Central venous access device (CVAD) associated complications are a preventable source of patient harm, frequently resulting in morbidity and delays to vital treatment. Dressing and securement products are used to prevent infectious and mechanical complications, however current complication rates suggest customary practices are inadequate. The aim of this study was to evaluate the feasibility of launching a full-scale randomized controlled efficacy trial of innovative dressing and securement products for pediatric tunneled CVAD to prevent complication and failure.
The primary outcome of study feasibility was established by elements of eligibility, recruitment, attrition, protocol adherence, missing data, parent and healthcare staff satisfaction and acceptability, and effect size estimates for CVAD failure (cessation of function prior to completion of treatment) and complication (associated bloodstream infection, thrombosis, breakage, dislodgement or occlusion). Dressing integrity, product costs and site complications were also examined.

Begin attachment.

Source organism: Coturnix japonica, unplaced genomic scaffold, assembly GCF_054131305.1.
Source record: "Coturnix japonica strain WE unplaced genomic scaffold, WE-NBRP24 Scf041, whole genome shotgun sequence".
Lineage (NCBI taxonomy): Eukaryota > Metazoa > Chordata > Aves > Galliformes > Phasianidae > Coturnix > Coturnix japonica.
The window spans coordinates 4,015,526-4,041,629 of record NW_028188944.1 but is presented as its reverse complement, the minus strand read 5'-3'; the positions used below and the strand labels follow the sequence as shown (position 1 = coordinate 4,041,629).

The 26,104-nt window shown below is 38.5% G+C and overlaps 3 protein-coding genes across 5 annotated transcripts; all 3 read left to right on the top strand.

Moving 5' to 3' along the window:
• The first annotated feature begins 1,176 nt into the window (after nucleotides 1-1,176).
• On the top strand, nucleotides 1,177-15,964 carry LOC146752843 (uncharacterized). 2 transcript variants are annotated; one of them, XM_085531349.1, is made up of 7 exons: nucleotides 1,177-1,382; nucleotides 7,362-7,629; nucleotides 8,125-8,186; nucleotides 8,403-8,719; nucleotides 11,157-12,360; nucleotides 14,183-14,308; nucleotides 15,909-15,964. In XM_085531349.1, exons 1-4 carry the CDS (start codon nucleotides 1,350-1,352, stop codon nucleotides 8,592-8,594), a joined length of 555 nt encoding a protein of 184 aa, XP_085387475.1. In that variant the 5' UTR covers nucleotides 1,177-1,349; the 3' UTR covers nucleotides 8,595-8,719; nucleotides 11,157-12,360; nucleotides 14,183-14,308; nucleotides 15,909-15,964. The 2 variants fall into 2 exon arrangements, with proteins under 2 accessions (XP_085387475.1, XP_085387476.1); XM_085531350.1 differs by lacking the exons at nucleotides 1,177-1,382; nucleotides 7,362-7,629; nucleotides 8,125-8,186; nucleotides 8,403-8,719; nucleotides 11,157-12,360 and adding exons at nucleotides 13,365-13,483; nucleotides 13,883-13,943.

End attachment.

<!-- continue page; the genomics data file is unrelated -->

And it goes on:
The authors concluded that improving the security and dressing integrity of tunneled CVADs is likely to improve outcomes for pediatric patients.
Further research is necessary to identify novel, effective CVAD securement to reduce complications, and provide reliable vascular access for children.

Authors : Amanda J. Ullman1,2*, Tricia Kleidon2,3, Victoria Gibson2,3, Craig A. McBride2,4,5, Gabor Mihala2,5,6, Marie Cooke1,2 and Claire M. Rickard1,2

Correspondence : a.ullman@griffith.edu.au
1 School of Nursing and Midwifery, Griffith University, Nathan, Queensland, Australia
2 Alliance for Vascular Access Teaching and Research Group, Menzies Health Institute Queensland, Nathan, Queensland, Australia

Full list of author information is available at the end of the article

Ullman et al. BMC Cancer (2017) 17:595 DOI 10.1186/s12885-017-3606-9